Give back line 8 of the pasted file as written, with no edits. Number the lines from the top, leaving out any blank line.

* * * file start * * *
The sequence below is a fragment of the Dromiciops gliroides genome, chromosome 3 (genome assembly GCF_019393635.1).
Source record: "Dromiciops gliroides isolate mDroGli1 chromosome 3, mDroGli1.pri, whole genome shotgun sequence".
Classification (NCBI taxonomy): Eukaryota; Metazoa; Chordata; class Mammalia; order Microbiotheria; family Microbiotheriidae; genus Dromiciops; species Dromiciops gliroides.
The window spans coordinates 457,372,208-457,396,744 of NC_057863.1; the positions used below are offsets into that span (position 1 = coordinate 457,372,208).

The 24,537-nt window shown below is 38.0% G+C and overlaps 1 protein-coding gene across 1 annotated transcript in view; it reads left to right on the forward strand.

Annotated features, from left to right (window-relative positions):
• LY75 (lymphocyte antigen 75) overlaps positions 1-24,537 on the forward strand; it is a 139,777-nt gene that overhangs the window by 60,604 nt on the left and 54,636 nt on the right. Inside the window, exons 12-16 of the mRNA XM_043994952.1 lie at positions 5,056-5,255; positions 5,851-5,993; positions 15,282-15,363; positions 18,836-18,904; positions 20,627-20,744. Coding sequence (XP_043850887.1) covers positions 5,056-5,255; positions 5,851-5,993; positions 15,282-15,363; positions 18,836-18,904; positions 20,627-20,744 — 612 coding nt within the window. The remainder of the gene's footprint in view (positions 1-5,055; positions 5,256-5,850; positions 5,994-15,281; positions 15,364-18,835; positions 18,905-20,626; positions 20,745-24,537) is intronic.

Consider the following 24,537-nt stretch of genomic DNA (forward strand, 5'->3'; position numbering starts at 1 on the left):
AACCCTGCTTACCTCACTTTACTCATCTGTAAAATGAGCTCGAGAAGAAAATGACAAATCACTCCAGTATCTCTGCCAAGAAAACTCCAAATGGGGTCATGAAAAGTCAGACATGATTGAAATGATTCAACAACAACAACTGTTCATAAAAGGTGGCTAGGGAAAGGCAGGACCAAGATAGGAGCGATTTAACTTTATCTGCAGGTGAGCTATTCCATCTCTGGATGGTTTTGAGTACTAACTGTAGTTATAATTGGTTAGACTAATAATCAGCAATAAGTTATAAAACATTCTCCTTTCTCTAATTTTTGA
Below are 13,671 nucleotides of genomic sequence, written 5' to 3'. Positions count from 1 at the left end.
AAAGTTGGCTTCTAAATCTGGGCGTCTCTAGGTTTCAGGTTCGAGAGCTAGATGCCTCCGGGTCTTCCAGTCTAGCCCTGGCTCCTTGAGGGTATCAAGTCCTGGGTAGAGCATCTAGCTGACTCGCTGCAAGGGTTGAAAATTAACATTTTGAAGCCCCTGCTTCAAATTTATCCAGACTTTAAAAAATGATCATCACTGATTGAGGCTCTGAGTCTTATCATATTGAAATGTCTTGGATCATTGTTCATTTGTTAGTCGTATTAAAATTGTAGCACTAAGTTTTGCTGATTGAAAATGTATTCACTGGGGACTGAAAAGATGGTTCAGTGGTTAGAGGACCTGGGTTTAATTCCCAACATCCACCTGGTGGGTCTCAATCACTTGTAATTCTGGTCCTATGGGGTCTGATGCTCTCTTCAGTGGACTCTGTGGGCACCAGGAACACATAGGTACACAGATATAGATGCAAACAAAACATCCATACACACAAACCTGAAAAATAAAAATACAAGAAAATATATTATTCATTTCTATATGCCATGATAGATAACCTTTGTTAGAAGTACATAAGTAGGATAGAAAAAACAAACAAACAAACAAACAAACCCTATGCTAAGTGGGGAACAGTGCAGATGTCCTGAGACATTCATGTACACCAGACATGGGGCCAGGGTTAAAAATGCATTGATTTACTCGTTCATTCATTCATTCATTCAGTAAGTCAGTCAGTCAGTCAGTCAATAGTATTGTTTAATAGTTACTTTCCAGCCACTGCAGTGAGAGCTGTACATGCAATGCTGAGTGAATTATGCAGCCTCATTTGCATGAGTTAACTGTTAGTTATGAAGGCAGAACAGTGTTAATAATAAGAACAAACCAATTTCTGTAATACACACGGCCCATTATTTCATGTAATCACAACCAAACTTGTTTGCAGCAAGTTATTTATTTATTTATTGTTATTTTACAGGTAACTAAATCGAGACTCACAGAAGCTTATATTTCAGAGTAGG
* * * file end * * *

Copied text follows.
Consider the following 24,537-nt stretch of genomic DNA (forward strand, 5'->3'; position numbering starts at 1 on the left):